• Low range: Less than 150,000 platelets per microliter
  • Normal range: 150,000 to 450,000 platelets per microliter1
  • Elevated range: 500,000 to 1,000,000 platelets per microliter

If your platelet count falls below 50,000, you may experience prolonged bleeding times.

Structure of Platelets

Platelets form by the fragmentation of megakaryocytes within the bone marrow. Megakaryocytes duplicate in the marrow without dividing, resulting in the production of giant cells. Within these giant cells, organelles organize into discrete domains, which will eventually become individual platelets, separated by a network of invaginating plasma membranes. These megakaryocytes are positioned next to the sinusoidal walls, such that shearing forces from circulating blood fragment the megakaryocyte cytoplasm into individual platelets and sweep these new platelets into the bloodstream.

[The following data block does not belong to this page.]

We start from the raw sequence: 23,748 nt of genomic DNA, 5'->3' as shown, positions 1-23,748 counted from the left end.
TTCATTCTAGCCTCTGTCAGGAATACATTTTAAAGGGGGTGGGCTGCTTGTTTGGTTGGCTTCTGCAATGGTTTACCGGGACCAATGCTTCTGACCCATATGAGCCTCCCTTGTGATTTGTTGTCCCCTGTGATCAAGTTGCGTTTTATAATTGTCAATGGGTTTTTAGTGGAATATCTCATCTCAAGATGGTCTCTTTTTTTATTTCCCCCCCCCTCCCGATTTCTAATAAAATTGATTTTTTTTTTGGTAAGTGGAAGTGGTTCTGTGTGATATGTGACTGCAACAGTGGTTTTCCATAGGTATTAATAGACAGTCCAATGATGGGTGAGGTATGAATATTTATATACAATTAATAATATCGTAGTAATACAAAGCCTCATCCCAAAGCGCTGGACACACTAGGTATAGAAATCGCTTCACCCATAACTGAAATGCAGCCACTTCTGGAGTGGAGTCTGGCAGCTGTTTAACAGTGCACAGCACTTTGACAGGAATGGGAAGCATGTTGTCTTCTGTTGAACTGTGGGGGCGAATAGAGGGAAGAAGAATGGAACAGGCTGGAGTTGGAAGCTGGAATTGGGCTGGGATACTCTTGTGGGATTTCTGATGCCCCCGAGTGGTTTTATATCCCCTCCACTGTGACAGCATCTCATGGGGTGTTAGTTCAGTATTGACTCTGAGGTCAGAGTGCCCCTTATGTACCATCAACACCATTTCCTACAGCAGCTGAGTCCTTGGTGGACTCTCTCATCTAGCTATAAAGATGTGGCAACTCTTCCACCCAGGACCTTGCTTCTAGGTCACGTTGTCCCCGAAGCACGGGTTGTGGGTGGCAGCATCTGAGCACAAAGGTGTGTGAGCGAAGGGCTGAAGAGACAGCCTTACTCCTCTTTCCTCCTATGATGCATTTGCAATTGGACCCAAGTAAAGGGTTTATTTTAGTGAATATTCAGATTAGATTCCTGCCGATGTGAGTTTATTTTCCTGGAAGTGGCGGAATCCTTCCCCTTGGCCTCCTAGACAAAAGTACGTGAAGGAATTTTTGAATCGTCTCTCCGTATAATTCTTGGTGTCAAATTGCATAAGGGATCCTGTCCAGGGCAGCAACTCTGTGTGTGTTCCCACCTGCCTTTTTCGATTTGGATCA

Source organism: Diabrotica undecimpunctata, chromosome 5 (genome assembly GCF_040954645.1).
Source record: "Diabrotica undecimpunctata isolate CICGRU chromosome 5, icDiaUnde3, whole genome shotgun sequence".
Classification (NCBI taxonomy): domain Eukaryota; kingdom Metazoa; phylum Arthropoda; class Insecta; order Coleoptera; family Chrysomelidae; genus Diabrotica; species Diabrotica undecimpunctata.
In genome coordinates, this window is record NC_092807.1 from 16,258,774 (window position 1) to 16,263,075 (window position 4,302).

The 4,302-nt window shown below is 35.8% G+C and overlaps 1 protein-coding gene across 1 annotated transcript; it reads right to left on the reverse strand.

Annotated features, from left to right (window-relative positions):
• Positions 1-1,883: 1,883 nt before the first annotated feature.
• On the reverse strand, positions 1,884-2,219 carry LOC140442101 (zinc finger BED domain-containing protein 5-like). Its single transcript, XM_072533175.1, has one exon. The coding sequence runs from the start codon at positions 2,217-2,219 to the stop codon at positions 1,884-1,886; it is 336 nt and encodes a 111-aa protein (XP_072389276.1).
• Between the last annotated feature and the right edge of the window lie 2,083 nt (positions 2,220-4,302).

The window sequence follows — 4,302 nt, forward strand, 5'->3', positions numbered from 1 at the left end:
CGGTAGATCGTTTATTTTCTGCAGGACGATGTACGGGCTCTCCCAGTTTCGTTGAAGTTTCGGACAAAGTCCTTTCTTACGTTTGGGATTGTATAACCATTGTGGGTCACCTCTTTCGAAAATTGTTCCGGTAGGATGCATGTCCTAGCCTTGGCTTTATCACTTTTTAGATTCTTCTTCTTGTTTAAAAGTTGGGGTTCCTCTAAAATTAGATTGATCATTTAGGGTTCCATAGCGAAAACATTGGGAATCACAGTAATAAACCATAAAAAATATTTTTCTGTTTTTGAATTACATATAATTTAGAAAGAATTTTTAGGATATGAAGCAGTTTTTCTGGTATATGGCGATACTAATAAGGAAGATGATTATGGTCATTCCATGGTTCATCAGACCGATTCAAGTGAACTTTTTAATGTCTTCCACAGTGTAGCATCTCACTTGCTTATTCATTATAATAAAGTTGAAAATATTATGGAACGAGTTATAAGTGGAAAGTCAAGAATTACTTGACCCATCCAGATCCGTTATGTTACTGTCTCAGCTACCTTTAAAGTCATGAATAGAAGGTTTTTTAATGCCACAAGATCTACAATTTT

Platelets circulate in the blood in discoid form but undergo significant structural changes following activation, mediated by actin and myosin within the cytoplasm. The platelets transform from discoid forms into compact spheres with dendritic extensions, which allow platelet adhesion. A variety of membrane-bound glycoprotein receptors facilitates the adhesion and aggregation of platelets.

As described above, platelets are anuclear but do contain RNA, ribosomes, mitochondria, and various granules, which are important in enacting platelet function. There are three distinct types of platelet granule